First, referring to FIG. 6A, in the same way as in FIG. 3A, a field silicon oxide layer and a gate silicon oxide layer (not shown) are grown by thermally oxidizing a P-type monocrystalline silicon substrate 1. Then, a polycrystalline silicon layer is deposited by a CVD process, and the polycrystalline silicon layer is patterned by a photolithography and etching process to obtain a gate electrode layer 2. Then, N-type impurities are implanted into the silicon substrate 1 in self-alignment with the gate electrode layer 2 to form source/drain diffusion regions (not shown) within the silicon substrate 1. Then, a silicon oxide layer 3 is depositied on the entire surface by a CVD process. Then, a strip-like opening OP1 and a contact hole CONT are formed in the accessory section and the cell section, respectively, of the silicon oxide layer 3. In this case, the strip-like opening OP1 is formed by a photolithography process using an alignment-accuracy gauging pattern reticle as illustrated in FIG. 7A. Then, a polycrystalline silicon layer is deposited on the entire surface by a CVD process, and the polycrystalline silicon layer is etched back. As a result, an alignment-accuracy gauging pattern layer 4 a and a contact plug 4 b are buried in the strip-like opening OP1 and the contact hole CONT, respectively, of the silicon oxide layer 3.

Next, referring to FIG. 6B, in a similar way to that of FIG. 3B, an about 50 nm thick silicon nitrate layer 5 is deposited on the entire surface by a CVD process, and an about 700 nm thick doped silicon oxide layer 6 made of BPSG is deposited on the silicon nitride layer 5 by a CVD process. Note that the silicon nitride layer 5 serves as an etching stopper when the doped silicon oxide layer 6 is etched by a wet etching process. Then, a positive-type photoresist layer 7 is coated and patterned by a photolithography process. Note that the positive-type photoresist layer 7 can be dissolved into a developing solution when irradiated with light. In this case, the photoresist layer 7 is patterned by a photolithography process using an alignment-accuracy gauging pattern reticle as illustrated in FIG. 7B, which is the same as FIG. 5A. For the alignment operation of the reticule of FIG. 7B, the alignment-accuracy gauging pattern layer 4 a is used.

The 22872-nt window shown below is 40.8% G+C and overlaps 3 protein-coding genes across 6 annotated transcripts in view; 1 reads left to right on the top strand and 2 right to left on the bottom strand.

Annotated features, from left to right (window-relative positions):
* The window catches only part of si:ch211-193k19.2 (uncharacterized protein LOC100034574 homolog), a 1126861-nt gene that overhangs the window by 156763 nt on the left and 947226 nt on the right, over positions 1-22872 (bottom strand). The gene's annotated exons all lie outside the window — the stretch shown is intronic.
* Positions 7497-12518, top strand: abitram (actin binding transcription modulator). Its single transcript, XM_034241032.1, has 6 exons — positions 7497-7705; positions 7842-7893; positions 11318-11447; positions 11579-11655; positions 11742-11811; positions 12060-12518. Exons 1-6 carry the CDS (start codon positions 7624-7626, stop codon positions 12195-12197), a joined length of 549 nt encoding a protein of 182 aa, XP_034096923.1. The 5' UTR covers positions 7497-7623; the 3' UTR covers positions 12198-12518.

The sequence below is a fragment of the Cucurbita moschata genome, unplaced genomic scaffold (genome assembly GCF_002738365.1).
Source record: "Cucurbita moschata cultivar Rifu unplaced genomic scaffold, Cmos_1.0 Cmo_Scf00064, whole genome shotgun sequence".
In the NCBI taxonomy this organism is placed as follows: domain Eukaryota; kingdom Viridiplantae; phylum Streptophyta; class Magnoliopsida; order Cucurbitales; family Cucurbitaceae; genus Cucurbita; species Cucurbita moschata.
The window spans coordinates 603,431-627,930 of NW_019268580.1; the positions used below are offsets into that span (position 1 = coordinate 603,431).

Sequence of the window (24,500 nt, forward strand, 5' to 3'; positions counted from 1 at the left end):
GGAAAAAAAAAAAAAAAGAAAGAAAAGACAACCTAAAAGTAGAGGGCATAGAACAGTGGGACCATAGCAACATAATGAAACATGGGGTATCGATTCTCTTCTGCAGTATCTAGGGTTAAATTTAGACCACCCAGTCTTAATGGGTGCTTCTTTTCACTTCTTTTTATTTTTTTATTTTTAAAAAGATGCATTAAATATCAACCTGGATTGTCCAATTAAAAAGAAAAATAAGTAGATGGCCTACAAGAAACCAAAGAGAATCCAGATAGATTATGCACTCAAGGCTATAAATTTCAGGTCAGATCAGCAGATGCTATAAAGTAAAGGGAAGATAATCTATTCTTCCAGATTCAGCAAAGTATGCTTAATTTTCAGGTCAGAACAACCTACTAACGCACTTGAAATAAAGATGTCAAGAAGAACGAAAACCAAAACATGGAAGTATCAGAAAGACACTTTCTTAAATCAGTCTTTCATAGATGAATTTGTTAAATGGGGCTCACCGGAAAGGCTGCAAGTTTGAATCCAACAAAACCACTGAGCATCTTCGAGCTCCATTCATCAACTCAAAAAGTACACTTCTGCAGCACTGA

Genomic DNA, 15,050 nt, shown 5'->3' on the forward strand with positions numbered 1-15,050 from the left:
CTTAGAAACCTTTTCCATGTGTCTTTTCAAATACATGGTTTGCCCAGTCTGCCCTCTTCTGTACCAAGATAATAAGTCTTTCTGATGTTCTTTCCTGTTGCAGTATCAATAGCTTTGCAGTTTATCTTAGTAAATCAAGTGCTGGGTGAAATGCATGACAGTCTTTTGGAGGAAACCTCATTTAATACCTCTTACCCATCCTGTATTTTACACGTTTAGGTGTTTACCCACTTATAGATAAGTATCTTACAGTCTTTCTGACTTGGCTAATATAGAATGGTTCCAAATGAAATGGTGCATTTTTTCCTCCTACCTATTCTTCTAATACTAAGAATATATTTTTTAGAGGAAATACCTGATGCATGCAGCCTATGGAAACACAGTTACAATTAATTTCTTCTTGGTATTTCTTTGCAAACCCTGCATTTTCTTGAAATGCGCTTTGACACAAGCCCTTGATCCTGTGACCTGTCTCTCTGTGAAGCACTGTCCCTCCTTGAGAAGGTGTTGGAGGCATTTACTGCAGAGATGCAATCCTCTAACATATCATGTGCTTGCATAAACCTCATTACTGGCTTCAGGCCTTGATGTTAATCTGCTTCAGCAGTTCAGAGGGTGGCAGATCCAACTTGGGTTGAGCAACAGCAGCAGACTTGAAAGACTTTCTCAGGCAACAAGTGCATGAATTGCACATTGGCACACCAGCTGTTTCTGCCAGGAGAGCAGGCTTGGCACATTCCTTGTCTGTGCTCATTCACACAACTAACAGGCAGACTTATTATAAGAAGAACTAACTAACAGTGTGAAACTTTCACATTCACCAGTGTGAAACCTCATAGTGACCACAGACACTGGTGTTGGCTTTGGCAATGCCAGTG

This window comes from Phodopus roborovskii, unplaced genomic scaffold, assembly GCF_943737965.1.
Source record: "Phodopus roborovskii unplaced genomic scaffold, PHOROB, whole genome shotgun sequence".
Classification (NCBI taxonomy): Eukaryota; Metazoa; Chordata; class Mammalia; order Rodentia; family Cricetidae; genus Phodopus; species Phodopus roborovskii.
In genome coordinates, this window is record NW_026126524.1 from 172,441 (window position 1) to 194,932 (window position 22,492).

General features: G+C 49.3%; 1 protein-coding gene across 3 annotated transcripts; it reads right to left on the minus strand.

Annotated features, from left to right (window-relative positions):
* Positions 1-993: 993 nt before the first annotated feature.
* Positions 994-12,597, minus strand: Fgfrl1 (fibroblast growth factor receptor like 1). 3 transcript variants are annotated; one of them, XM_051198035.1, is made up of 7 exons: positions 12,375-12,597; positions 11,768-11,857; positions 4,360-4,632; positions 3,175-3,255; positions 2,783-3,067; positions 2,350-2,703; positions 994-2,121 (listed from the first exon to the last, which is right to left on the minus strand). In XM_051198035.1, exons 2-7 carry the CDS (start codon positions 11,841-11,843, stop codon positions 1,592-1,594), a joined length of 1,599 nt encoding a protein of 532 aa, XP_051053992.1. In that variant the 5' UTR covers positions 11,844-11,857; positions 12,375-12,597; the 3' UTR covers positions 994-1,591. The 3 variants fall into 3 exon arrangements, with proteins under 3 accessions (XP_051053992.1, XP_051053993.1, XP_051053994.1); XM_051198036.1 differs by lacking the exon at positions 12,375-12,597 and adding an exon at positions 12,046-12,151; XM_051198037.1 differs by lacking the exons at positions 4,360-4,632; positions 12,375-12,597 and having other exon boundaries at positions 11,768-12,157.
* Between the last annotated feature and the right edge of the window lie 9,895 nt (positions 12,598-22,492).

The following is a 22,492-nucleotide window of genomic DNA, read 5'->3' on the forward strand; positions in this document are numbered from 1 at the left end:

As explained above, the alignment-accuracy gauging pattern of FIG. 7B (FIG. 5A) has openings arranged at regular intervals to form a square as a whole, each of the openings having a rectangular profile with a size corresponding to that of the capacitor in the cell section.

Next, referring to FIG. 6C, in the same way as in 3C, the doped silicon oxide layer 6 is etched by a dry etching process using fluorocarbon gas such as CF4 or CHF3 and the photoresist layer as a mask. Then, the silicon nitride layer 5 is further etched by a dry etching process using fluorocarbon gas such as CF4 or CHF3 to expose the silicon oxide layer 3. As a result, openings 0P2′ are formed in the silicon nitride layer 5 and the doped silicon oxide layer 6 of the accessory section, and openings 0P3 are formed in the silicon nitride layer 5 and the doped silicon oxide layer of the cell section. Then, the photoresist layer 7 is removed.

Next, referring to FIG. 6D, in the same way as in FIG. 3D, an about 100 nm thick polycrystalline silicon layer 8 is deposited on the entire surface by a CVD process. In this case, the thickness of the polycrystalline silicon layer 8 is so small that the polycrystalline silicon layer 8 covers the openings 0P2′ and 0P3.

Next, referring to FIG. 6E, in the same way as in FIG. 3E, an organic or inorganic layer 9 is coated on the entire surface, so that the organic or inorganic layer 9 is buried into the openings 0P2′ and 0P3 of the accessory section an the cell section, respectively. In this case, since the opening 0P2′ and 0P3 in the accessory section and the cell section, respectively are sufficiently small, the surface of the organic or insulting layer is flattened.